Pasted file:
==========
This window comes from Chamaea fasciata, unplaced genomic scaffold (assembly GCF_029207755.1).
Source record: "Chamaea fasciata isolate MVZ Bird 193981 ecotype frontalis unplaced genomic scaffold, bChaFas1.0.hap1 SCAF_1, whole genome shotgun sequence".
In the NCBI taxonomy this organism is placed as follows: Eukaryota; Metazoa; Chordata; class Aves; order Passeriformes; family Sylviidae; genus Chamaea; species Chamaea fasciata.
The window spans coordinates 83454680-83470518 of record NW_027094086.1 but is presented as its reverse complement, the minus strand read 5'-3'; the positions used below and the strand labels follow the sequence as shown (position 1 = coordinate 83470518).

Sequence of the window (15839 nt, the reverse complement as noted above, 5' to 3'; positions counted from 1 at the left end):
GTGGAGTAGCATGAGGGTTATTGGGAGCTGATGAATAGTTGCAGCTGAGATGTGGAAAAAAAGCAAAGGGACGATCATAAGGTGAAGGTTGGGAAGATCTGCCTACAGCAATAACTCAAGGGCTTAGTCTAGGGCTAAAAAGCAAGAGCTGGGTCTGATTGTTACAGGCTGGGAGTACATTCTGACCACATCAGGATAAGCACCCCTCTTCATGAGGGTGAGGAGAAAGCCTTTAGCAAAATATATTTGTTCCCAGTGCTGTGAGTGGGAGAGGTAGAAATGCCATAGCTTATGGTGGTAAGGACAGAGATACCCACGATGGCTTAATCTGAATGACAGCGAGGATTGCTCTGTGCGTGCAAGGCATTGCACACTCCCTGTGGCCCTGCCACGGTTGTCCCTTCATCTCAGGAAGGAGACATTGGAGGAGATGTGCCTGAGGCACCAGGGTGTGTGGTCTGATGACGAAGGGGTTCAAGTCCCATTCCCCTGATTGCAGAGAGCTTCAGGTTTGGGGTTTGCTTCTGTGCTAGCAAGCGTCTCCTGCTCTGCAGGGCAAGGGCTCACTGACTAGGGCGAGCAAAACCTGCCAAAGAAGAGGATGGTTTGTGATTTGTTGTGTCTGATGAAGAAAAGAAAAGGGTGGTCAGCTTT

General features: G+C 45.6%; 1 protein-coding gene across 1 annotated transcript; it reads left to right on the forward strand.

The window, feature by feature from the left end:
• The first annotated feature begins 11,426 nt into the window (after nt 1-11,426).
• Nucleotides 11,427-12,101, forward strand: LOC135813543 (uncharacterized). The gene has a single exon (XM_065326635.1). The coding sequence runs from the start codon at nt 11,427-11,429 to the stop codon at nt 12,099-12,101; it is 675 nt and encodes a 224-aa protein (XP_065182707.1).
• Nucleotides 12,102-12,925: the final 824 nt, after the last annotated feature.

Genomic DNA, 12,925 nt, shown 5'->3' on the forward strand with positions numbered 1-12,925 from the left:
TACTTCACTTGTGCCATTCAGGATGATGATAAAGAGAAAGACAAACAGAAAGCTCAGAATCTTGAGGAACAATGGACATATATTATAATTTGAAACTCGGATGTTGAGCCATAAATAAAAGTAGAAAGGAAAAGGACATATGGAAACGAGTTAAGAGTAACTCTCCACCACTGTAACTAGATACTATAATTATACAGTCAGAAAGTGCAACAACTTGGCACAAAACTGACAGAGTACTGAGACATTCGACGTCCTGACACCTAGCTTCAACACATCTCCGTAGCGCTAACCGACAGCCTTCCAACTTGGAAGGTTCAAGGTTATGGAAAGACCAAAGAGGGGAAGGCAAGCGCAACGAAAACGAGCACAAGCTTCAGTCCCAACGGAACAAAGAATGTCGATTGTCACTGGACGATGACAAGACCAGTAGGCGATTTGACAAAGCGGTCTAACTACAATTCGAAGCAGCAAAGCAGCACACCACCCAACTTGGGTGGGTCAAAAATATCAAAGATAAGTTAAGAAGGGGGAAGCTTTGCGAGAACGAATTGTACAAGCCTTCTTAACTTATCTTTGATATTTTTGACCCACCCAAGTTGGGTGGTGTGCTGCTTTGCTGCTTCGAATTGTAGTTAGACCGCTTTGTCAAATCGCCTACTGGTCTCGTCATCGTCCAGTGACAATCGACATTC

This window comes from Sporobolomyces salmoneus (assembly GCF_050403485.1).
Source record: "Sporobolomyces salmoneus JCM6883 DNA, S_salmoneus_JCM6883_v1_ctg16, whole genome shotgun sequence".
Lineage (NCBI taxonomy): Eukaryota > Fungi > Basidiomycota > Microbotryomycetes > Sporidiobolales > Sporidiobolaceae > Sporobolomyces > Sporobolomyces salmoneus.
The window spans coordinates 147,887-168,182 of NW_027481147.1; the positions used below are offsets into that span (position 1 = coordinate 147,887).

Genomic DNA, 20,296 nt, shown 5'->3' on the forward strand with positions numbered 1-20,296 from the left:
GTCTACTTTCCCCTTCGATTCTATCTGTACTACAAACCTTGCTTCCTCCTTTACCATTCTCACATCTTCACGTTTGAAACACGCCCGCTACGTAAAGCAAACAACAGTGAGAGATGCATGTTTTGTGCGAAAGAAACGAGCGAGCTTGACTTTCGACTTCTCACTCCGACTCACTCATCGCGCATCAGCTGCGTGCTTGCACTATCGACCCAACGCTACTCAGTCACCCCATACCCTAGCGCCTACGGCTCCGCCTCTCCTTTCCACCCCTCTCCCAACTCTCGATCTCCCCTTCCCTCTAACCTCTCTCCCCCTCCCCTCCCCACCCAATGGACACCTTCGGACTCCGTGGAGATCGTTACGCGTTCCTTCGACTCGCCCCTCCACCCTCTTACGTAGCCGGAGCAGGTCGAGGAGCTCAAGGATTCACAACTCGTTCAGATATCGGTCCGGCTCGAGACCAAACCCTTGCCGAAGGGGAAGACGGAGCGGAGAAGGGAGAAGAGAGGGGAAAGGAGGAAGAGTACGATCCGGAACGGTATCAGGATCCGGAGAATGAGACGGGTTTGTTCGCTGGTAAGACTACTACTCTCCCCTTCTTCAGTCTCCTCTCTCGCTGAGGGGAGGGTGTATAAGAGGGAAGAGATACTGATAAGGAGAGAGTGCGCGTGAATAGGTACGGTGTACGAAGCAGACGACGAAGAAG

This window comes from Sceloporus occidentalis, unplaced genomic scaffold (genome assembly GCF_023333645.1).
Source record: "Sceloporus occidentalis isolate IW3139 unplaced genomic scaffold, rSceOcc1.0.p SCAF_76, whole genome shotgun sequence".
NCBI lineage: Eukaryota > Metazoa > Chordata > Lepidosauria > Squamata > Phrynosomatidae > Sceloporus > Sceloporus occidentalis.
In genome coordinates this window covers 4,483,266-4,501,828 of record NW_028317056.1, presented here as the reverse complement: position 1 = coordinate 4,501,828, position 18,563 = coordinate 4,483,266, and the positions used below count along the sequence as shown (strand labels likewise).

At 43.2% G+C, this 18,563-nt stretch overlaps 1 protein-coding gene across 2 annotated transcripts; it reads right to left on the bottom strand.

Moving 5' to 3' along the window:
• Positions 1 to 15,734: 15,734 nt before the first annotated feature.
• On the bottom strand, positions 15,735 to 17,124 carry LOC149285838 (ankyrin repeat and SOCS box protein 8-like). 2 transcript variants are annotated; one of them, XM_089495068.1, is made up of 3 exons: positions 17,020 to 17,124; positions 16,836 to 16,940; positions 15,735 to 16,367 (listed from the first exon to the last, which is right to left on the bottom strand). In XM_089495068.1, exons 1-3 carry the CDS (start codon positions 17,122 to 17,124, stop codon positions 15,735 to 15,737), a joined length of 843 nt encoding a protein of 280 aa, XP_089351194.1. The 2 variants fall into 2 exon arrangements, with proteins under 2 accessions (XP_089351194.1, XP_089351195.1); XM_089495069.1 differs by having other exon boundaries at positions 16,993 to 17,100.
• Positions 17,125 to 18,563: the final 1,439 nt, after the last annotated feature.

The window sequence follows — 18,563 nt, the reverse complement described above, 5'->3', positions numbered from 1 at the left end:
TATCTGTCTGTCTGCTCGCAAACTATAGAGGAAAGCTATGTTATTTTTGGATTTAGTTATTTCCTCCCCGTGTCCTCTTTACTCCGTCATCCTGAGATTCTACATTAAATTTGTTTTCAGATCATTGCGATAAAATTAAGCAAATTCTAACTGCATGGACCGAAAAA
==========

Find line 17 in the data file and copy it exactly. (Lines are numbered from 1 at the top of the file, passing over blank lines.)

The window spans coordinates 147,887-168,182 of NW_027481147.1; the positions used below are offsets into that span (position 1 = coordinate 147,887).